This scenario is feasible for networks with any number of remote sites. A leased line generally provides a better reliability than a wireless cellular connection and its capacity is not limited by the GSM technology available at the center location. The leased line connects the SCADA center directly to the operator’s CORE WAN. Sometimes it can be substituted by an Internet connection between the SCADA center and the operator’s center.

1.2.1. Leased Line Connection – without VPN tunnels

The solution is the same as in Section 1.1.1, “Central M!DGE/MG102i – without VPN tunnels”. The only difference is that we do not have M!DGE/MG102i in the center.

1.2.2. Leased Line Connection – with VPN tunnels

The solution is the same as in Section 1.1.2, “Central M!DGE/MG102i – with VPN tunnels”. The only difference is that we do not have M!DGE/MG102i in the center, but there is a dedicated VPN concentrator which can handle more than 25 clients simultaneously (e.g. CISCO). The redundant VPN concentrator (cluster) may be used for higher reliability.

1.2.3. Redundant Connection of Remote Units using two different GSM providers

With a MG102i dual-SIM cellular router, we can use two SIM cards. If the primary provider network fails, the traffic is automatically switched to the second provider.

Even with a single provider, two independent Access Point Names (APN) can be used to improve overall reliability.

The fully redundant solution of the center is possible as follows:

Remote redundancy with two M!DGE/MG102i units with VRRP activated – this solution can handle both the network service failure and the M!DGE/MG102i router (+ antenna installation) HW fault:

A fully redundant solution for both the center and remote locations is certainly possible:

1.3. Backup of WAN by GSM Network

Under usual circumstances, VPN tunnels between remote and central M!DGE/MG102i units are established over the WAN network. When the WAN fails, the traffic from/to the respective remote M!DGE/MG102i is automatically redirected to the cellular network.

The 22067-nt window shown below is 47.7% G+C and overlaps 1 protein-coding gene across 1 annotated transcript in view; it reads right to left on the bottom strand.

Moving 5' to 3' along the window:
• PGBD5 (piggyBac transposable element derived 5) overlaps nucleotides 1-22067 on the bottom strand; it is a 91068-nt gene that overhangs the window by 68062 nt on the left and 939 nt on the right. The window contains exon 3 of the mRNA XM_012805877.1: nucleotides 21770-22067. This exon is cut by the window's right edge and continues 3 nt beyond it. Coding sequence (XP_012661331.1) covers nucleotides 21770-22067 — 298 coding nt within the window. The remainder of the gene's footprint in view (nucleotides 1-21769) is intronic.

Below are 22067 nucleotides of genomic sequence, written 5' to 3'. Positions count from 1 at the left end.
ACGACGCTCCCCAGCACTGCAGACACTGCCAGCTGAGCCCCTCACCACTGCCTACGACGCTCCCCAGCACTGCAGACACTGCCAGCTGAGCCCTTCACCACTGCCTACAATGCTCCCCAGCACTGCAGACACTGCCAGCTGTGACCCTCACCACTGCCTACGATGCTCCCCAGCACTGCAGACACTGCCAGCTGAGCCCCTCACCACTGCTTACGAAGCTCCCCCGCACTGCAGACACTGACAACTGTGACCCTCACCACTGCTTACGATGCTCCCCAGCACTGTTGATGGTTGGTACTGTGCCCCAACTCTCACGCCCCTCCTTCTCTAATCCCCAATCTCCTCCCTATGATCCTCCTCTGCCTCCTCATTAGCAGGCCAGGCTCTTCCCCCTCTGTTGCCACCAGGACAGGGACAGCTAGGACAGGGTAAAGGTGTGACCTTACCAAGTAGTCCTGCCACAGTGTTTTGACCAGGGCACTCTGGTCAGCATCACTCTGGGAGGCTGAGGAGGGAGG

1.4. Serial Port SCADA Protocols in GSM Network

SCADA protocols (IEC101, Modbus, …) on the serial interface (RS232) use proprietary addressing. Since IP addresses have to be used in the cellular network, a translation between the SCADA addresses and IP addresses is required.

M!DGE/MG102i has several ways how to handle the serial traffic. The preferred one is using the Protocol Server functionality. This feature is the same as in RipEX modems and it is a proprietary implementation of SCADA addresses to/from IP addresses translation. Thanks to this feature, point-to-multipoint, multi-master or basic point-to-point SCADA applications are possible to handle within GSM network without the need of any additional device. Details in Chapter 4, SCADA Serial Protocols over GSM Network.

Another possible way is to configure TCP or UDP server which does not recognize individual serial protocols, but is capable to handle simple applications. Both implementations can be modified by the end-user to suit individual needs. This can be done via SDK programming which resembles very basic C programming. Using hostnames instead of IP addresses is possible in both options.

[Note]Note

The arrangements described in Section 1.1, “A Standalone M!DGE/MG102i in the Center” and Section 1.2, “A leased line to the Cellular Network Center” also apply to the serial SCADA protocols, but the DNS hostnames cannot be used with the Protocol Server feature, only with TCP/UDP Server.

1.5. GSM and UHF/VHF Radio Data Network Combination

The picture above describes an arrangement, where part of the remote sites is connected over a private UHF/VHF radio network (e.g. sites requiring 99.9% availability) and the remaining sites are connected over the cellular public network (e.g. distant, isolated locations where it would be uneconomical to extend the radio coverage to).